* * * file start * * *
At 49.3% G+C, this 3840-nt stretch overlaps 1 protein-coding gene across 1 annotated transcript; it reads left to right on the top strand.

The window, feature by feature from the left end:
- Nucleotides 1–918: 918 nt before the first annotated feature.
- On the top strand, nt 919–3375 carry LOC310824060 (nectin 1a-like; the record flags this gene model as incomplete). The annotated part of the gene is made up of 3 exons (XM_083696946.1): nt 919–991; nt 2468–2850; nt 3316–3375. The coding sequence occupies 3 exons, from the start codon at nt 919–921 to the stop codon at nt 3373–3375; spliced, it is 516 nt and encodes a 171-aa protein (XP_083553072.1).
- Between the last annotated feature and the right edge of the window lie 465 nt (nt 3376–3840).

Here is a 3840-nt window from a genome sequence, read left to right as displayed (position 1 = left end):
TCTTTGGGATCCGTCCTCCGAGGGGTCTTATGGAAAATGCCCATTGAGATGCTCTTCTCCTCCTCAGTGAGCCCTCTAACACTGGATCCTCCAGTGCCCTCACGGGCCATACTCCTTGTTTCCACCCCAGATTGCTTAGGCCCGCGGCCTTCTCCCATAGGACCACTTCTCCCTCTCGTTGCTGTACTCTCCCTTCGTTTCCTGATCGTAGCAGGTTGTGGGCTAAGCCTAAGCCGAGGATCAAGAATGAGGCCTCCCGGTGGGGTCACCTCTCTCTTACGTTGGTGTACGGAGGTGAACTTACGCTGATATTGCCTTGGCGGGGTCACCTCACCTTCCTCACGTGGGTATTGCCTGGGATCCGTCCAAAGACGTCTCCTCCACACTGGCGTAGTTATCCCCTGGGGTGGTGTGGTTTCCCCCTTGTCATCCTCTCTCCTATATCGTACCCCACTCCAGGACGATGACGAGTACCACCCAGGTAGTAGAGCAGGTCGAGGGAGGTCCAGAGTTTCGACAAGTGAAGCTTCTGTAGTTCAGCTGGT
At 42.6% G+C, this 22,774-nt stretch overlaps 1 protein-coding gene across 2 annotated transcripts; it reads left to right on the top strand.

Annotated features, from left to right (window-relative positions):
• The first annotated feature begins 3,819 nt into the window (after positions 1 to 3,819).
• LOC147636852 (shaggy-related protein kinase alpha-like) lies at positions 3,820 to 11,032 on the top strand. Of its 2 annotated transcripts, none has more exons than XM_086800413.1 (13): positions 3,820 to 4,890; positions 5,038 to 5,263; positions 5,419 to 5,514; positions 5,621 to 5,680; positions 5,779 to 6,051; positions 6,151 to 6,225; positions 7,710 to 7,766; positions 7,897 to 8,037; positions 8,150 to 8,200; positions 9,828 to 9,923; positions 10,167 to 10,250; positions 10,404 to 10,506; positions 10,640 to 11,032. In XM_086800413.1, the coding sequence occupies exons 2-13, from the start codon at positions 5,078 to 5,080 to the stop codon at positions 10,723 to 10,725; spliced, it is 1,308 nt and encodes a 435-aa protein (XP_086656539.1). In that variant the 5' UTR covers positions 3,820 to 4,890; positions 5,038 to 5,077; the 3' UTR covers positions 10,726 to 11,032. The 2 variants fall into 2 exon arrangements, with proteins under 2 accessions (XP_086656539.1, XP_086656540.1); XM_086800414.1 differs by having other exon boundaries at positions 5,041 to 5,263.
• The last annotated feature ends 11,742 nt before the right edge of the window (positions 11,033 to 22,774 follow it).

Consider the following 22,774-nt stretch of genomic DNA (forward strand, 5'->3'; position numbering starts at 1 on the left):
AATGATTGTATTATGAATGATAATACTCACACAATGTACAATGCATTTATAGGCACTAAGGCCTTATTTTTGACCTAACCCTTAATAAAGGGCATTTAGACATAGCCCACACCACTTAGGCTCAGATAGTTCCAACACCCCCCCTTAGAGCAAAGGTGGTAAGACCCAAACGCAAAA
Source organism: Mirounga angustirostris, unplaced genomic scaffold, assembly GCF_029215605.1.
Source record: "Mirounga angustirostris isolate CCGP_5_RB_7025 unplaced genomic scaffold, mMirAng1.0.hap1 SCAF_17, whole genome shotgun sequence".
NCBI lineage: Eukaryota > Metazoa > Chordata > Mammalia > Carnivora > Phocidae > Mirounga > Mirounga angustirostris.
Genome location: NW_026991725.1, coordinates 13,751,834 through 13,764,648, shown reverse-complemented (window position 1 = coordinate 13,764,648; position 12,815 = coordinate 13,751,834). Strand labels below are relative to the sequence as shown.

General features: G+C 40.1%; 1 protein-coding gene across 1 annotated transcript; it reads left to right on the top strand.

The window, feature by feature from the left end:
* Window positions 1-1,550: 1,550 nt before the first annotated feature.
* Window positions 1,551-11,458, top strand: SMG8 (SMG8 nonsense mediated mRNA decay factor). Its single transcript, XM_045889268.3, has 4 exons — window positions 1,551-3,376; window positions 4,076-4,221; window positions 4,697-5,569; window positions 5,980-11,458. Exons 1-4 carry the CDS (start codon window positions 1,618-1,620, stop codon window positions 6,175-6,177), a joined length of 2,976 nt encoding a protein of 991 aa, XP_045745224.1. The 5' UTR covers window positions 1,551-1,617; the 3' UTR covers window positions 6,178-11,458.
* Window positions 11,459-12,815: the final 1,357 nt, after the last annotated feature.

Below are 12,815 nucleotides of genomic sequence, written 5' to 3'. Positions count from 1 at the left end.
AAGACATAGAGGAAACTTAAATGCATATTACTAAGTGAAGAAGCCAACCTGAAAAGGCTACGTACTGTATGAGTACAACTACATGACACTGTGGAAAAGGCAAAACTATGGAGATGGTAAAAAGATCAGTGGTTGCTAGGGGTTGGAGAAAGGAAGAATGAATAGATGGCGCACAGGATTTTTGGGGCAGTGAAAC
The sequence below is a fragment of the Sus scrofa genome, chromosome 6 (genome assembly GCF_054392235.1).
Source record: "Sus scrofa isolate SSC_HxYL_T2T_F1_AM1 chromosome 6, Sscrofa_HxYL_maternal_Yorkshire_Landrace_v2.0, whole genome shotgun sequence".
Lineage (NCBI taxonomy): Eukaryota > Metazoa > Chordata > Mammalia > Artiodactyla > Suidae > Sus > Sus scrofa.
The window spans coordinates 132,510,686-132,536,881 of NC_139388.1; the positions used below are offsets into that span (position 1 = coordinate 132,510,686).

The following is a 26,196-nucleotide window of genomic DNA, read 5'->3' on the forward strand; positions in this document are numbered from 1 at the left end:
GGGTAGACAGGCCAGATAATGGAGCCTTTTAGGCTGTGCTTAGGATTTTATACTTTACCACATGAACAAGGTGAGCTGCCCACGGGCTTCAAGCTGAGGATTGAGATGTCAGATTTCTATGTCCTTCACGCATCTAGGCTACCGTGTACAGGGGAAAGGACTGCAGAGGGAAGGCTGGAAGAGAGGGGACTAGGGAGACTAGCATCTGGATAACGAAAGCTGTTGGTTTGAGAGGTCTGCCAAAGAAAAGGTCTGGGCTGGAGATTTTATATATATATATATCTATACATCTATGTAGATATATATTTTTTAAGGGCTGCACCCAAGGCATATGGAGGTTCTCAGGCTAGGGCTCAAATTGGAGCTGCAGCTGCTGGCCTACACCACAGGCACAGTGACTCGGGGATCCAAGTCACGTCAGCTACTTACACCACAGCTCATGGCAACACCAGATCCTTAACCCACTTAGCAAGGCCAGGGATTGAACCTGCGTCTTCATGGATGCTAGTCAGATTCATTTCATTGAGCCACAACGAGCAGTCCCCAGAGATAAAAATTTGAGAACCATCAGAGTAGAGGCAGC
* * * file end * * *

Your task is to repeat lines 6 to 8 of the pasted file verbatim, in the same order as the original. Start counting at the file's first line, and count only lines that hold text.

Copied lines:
Here is a 3840-nt window from a genome sequence, read left to right as displayed (position 1 = left end):
TCTTTGGGATCCGTCCTCCGAGGGGTCTTATGGAAAATGCCCATTGAGATGCTCTTCTCCTCCTCAGTGAGCCCTCTAACACTGGATCCTCCAGTGCCCTCACGGGCCATACTCCTTGTTTCCACCCCAGATTGCTTAGGCCCGCGGCCTTCTCCCATAGGACCACTTCTCCCTCTCGTTGCTGTACTCTCCCTTCGTTTCCTGATCGTAGCAGGTTGTGGGCTAAGCCTAAGCCGAGGATCAAGAATGAGGCCTCCCGGTGGGGTCACCTCTCTCTTACGTTGGTGTACGGAGGTGAACTTACGCTGATATTGCCTTGGCGGGGTCACCTCACCTTCCTCACGTGGGTATTGCCTGGGATCCGTCCAAAGACGTCTCCTCCACACTGGCGTAGTTATCCCCTGGGGTGGTGTGGTTTCCCCCTTGTCATCCTCTCTCCTATATCGTACCCCACTCCAGGACGATGACGAGTACCACCCAGGTAGTAGAGCAGGTCGAGGGAGGTCCAGAGTTTCGACAAGTGAAGCTTCTGTAGTTCAGCTGGT
At 42.6% G+C, this 22,774-nt stretch overlaps 1 protein-coding gene across 2 annotated transcripts; it reads left to right on the top strand.